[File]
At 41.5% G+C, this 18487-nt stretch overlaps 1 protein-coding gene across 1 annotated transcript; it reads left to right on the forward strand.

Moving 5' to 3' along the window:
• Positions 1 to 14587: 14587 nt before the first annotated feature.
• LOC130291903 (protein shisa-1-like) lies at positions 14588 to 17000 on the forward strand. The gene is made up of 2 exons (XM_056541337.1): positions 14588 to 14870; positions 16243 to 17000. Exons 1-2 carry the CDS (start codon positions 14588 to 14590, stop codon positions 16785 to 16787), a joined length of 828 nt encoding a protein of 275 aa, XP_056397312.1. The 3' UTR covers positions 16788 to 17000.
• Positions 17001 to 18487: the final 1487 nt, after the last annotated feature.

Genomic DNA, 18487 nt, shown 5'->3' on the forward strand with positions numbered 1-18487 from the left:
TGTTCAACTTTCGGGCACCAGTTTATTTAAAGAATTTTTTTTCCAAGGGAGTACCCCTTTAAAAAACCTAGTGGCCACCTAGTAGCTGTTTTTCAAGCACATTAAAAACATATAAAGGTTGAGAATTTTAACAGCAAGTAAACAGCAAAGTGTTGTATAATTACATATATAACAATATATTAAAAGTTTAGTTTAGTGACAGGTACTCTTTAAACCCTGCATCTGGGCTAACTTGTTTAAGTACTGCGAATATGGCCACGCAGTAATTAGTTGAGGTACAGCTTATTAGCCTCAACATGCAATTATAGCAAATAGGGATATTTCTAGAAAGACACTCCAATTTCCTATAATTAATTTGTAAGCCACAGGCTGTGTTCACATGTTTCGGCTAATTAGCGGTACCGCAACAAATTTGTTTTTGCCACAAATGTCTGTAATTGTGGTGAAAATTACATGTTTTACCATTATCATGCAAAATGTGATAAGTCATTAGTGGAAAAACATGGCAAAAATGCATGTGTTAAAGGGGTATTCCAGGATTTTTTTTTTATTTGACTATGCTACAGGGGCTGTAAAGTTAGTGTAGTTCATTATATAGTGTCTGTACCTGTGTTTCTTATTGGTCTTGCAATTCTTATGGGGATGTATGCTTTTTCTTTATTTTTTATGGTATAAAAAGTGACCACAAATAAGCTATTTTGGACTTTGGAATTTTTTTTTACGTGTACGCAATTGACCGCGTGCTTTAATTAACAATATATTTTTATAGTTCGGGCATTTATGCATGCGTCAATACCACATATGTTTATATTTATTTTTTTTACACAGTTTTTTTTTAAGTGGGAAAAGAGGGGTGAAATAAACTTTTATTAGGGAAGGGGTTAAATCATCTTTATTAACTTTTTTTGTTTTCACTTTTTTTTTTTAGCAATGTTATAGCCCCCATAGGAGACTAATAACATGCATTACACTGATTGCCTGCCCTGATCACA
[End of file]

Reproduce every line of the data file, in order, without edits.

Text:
At 41.5% G+C, this 18487-nt stretch overlaps 1 protein-coding gene across 1 annotated transcript; it reads left to right on the forward strand.

Moving 5' to 3' along the window:
• Positions 1 to 14587: 14587 nt before the first annotated feature.
• LOC130291903 (protein shisa-1-like) lies at positions 14588 to 17000 on the forward strand. The gene is made up of 2 exons (XM_056541337.1): positions 14588 to 14870; positions 16243 to 17000. Exons 1-2 carry the CDS (start codon positions 14588 to 14590, stop codon positions 16785 to 16787), a joined length of 828 nt encoding a protein of 275 aa, XP_056397312.1. The 3' UTR covers positions 16788 to 17000.
• Positions 17001 to 18487: the final 1487 nt, after the last annotated feature.

Genomic DNA, 18487 nt, shown 5'->3' on the forward strand with positions numbered 1-18487 from the left:
TGTTCAACTTTCGGGCACCAGTTTATTTAAAGAATTTTTTTTCCAAGGGAGTACCCCTTTAAAAAACCTAGTGGCCACCTAGTAGCTGTTTTTCAAGCACATTAAAAACATATAAAGGTTGAGAATTTTAACAGCAAGTAAACAGCAAAGTGTTGTATAATTACATATATAACAATATATTAAAAGTTTAGTTTAGTGACAGGTACTCTTTAAACCCTGCATCTGGGCTAACTTGTTTAAGTACTGCGAATATGGCCACGCAGTAATTAGTTGAGGTACAGCTTATTAGCCTCAACATGCAATTATAGCAAATAGGGATATTTCTAGAAAGACACTCCAATTTCCTATAATTAATTTGTAAGCCACAGGCTGTGTTCACATGTTTCGGCTAATTAGCGGTACCGCAACAAATTTGTTTTTGCCACAAATGTCTGTAATTGTGGTGAAAATTACATGTTTTACCATTATCATGCAAAATGTGATAAGTCATTAGTGGAAAAACATGGCAAAAATGCATGTGTTAAAGGGGTATTCCAGGATTTTTTTTTTATTTGACTATGCTACAGGGGCTGTAAAGTTAGTGTAGTTCATTATATAGTGTCTGTACCTGTGTTTCTTATTGGTCTTGCAATTCTTATGGGGATGTATGCTTTTTCTTTATTTTTTATGGTATAAAAAGTGACCACAAATAAGCTATTTTGGACTTTGGAATTTTTTTTTACGTGTACGCAATTGACCGCGTGCTTTAATTAACAATATATTTTTATAGTTCGGGCATTTATGCATGCGTCAATACCACATATGTTTATATTTATTTTTTTTACACAGTTTTTTTTTAAGTGGGAAAAGAGGGGTGAAATAAACTTTTATTAGGGAAGGGGTTAAATCATCTTTATTAACTTTTTTTGTTTTCACTTTTTTTTTTTAGCAATGTTATAGCCCCCATAGGAGACTAATAACATGCATTACACTGATTGCCTGCCCTGATCACA